Revolution LLC, run by America Online Inc. co-founder Steve Case, is investing in an e-commerce kids’ clothing startup that does the majority of its sales through Facebook Inc.
Lolly Wolly Doodle Inc., based in Lexington, North Carolina, generates 60 percent of revenue through the world’s largest social network -- a method that allows personal interaction with buyers, who order products through postings and messages.
Revolution’s investment is the majority of a $20 million funding round that includes existing holders Firstmark Capital and High Line Venture Partners. The financing will help Lolly Wolly Doodle hire 100 people in the next few years, taking its total number of workers to about 200, according to a statement today by the clothing company and Revolution.
Case is buying into the company through his firm’s $450 million Revolution Growth fund, which he runs with former AOL executives Ted Leonsis and Donn Davis. Case, who helped start AOL in 1985, typically looks for promising small businesses on the East Coast that may not make their way onto the radars of most Silicon Valley-based venture capital firms. Revolution, based in Washington, has also invested in car-sharing service Zipcar Inc. and LivingSocial Inc., the daily deal coupon site.
“Lolly Wolly Doodle is a perfect example of our core belief at Revolution that great entrepreneurs and innovative companies can be found all across the country, not just in Silicon Valley,” Case said in the statement. “Lolly Wolly Doodle proves affordable manufacturing can thrive in America.”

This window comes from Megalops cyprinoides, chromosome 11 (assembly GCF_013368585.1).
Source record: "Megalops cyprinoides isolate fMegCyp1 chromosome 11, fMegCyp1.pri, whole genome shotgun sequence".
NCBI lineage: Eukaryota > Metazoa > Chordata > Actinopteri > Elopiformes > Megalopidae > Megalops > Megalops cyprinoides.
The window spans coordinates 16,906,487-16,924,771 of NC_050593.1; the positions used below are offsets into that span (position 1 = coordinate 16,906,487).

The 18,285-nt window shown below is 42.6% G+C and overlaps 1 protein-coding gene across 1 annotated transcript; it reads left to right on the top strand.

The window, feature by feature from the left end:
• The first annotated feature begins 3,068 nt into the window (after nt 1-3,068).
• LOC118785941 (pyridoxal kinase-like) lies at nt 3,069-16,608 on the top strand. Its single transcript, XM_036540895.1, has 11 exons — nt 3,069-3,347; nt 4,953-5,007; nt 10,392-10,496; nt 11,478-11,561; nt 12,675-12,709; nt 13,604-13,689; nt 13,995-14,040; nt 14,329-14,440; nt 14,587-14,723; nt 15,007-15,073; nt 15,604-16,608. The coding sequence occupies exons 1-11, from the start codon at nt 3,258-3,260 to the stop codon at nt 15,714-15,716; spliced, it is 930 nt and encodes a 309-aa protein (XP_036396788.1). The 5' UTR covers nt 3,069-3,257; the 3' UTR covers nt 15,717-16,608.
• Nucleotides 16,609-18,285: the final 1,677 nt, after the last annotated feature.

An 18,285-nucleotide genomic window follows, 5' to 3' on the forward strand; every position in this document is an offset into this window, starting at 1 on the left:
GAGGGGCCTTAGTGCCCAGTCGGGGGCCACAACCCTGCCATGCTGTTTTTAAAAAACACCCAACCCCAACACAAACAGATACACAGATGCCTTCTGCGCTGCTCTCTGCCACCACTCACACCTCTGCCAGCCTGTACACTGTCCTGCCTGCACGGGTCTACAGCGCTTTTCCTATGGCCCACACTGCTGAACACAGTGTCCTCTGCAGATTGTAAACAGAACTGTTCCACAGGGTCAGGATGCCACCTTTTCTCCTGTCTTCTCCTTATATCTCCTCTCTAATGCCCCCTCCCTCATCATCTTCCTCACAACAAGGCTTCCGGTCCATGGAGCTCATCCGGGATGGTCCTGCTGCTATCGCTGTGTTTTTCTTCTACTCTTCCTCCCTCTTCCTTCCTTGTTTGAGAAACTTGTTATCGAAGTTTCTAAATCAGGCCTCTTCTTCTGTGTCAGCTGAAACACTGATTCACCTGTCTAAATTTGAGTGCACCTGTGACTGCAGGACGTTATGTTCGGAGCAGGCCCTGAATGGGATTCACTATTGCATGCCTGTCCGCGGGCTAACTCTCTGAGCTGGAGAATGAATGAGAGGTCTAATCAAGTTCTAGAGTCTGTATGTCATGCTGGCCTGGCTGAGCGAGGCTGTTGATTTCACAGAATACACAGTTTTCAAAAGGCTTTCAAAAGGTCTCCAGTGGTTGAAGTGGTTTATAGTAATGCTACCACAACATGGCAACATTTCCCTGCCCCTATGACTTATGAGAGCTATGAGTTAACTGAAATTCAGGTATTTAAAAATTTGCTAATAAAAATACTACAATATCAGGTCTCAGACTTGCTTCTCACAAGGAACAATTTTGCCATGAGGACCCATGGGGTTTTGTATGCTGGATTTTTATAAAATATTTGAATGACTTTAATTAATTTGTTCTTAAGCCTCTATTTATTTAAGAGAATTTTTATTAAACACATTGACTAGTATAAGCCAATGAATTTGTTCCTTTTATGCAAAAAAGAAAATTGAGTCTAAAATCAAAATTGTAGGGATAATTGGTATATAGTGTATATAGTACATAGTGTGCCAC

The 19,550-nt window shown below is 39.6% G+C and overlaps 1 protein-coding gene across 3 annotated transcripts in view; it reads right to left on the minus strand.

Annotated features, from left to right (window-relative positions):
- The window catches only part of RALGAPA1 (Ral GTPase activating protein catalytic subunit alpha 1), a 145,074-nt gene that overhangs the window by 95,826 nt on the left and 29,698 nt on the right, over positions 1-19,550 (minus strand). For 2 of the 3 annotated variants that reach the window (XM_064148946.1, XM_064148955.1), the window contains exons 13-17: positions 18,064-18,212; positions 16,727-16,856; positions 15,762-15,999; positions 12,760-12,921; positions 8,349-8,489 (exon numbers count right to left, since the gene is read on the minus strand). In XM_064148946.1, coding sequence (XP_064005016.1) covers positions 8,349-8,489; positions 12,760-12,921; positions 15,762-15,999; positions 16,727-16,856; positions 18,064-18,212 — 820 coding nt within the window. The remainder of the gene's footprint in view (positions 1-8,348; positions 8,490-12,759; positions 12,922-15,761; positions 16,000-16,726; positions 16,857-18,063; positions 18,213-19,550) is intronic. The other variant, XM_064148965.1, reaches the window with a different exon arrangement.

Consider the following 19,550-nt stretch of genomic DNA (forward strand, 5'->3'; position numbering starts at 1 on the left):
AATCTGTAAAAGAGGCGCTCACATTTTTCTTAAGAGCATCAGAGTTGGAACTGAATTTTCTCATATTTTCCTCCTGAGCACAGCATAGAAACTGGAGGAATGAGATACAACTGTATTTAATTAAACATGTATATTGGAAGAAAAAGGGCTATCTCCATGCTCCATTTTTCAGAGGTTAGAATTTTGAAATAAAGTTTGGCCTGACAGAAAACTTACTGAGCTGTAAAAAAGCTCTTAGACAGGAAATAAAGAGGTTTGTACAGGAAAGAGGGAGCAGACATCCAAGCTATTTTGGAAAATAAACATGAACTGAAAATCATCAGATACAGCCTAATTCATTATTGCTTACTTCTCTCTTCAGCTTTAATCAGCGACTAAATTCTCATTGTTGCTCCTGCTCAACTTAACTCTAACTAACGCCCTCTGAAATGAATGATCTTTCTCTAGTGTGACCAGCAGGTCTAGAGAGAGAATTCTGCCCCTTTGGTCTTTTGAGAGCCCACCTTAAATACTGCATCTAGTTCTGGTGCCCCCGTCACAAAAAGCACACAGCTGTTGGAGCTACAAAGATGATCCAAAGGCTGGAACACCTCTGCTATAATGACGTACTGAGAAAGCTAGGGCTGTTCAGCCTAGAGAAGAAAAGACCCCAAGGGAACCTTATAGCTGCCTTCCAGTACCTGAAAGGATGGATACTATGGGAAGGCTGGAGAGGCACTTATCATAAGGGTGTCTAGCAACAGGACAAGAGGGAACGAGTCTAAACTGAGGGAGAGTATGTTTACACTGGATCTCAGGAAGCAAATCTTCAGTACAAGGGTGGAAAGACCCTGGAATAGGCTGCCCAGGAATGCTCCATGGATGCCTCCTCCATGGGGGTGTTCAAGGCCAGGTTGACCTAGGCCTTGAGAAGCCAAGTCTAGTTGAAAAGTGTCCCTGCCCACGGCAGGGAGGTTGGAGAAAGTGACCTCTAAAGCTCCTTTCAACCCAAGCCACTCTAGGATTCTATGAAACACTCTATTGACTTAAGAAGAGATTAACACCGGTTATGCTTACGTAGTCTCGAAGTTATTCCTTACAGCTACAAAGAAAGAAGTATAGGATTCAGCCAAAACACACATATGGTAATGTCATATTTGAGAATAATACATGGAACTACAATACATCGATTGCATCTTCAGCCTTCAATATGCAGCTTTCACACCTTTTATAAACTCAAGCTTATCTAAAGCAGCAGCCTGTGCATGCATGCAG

Bonnie Rothman Morris, a spokeswoman for Lolly Wolly Doodle, said Case’s firm is putting up most of the funds in the investment round.
Selling through Facebook lets Chief Executive Officer Brandi Temple take immediate feedback from customers into account -- a suggestion that she make a certain dress in zebra print, for instance. She can also use Facebook users’ reactions to gauge demand and predict production, a leg up that transformed her living-room hobby of sewing dresses for her niece into a business that ships 30,000 kids’ garments a month.
Lolly Wolly Doodle has a loyal fan base, with more than 580,000 followers on Facebook. Startups such as Combatant Gentlemen LLC and Southern Tots have also won sales by engaging customers through the direct link provided by social media.
Incorporating consumers’ suggestions into the design process is more effective than creating a line of clothing and hoping the patterns and fabrics are popular, Temple said in an interview earlier this year.
To place an order on Lolly Wolly Doodle, users “like” the retailer’s page and comment on an item, expressing an intent to buy. The company then e-mails an invoice and ships the product. Temple has said she was originally selling on EBay Inc.’s site and switched when two weeks of sales via Facebook brought in as much revenue as two months on EBay.
Customers can also purchase merchandise from Lolly Wolly Doodle’s website.